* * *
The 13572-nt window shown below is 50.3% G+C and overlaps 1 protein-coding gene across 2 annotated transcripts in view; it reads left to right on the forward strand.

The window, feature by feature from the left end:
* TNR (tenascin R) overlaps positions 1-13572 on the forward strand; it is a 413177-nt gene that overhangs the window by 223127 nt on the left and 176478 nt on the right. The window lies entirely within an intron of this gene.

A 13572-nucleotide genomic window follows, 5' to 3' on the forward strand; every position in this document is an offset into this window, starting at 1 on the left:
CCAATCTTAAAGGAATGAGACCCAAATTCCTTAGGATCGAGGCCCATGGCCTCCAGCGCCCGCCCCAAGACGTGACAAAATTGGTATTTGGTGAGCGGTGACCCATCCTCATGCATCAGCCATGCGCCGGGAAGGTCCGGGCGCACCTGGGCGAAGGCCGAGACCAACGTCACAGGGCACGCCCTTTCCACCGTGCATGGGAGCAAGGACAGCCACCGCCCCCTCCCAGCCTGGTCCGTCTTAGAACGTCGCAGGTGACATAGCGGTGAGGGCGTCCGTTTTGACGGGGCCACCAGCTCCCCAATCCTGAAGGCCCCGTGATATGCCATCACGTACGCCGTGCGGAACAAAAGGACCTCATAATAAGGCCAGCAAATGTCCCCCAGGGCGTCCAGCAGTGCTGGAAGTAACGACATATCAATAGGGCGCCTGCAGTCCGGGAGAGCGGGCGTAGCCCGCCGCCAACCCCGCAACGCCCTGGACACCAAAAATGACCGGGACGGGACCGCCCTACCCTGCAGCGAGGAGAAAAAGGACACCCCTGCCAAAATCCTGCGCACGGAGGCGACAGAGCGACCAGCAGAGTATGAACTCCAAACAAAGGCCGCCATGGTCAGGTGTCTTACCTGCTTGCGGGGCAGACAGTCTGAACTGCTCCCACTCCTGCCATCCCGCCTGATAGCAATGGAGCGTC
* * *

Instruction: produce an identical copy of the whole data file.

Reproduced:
The 13572-nt window shown below is 50.3% G+C and overlaps 1 protein-coding gene across 2 annotated transcripts in view; it reads left to right on the forward strand.

The window, feature by feature from the left end:
* TNR (tenascin R) overlaps positions 1-13572 on the forward strand; it is a 413177-nt gene that overhangs the window by 223127 nt on the left and 176478 nt on the right. The window lies entirely within an intron of this gene.

A 13572-nucleotide genomic window follows, 5' to 3' on the forward strand; every position in this document is an offset into this window, starting at 1 on the left:
CCAATCTTAAAGGAATGAGACCCAAATTCCTTAGGATCGAGGCCCATGGCCTCCAGCGCCCGCCCCAAGACGTGACAAAATTGGTATTTGGTGAGCGGTGACCCATCCTCATGCATCAGCCATGCGCCGGGAAGGTCCGGGCGCACCTGGGCGAAGGCCGAGACCAACGTCACAGGGCACGCCCTTTCCACCGTGCATGGGAGCAAGGACAGCCACCGCCCCCTCCCAGCCTGGTCCGTCTTAGAACGTCGCAGGTGACATAGCGGTGAGGGCGTCCGTTTTGACGGGGCCACCAGCTCCCCAATCCTGAAGGCCCCGTGATATGCCATCACGTACGCCGTGCGGAACAAAAGGACCTCATAATAAGGCCAGCAAATGTCCCCCAGGGCGTCCAGCAGTGCTGGAAGTAACGACATATCAATAGGGCGCCTGCAGTCCGGGAGAGCGGGCGTAGCCCGCCGCCAACCCCGCAACGCCCTGGACACCAAAAATGACCGGGACGGGACCGCCCTACCCTGCAGCGAGGAGAAAAAGGACACCCCTGCCAAAATCCTGCGCACGGAGGCGACAGAGCGACCAGCAGAGTATGAACTCCAAACAAAGGCCGCCATGGTCAGGTGTCTTACCTGCTTGCGGGGCAGACAGTCTGAACTGCTCCCACTCCTGCCATCCCGCCTGATAGCAATGGAGCGTC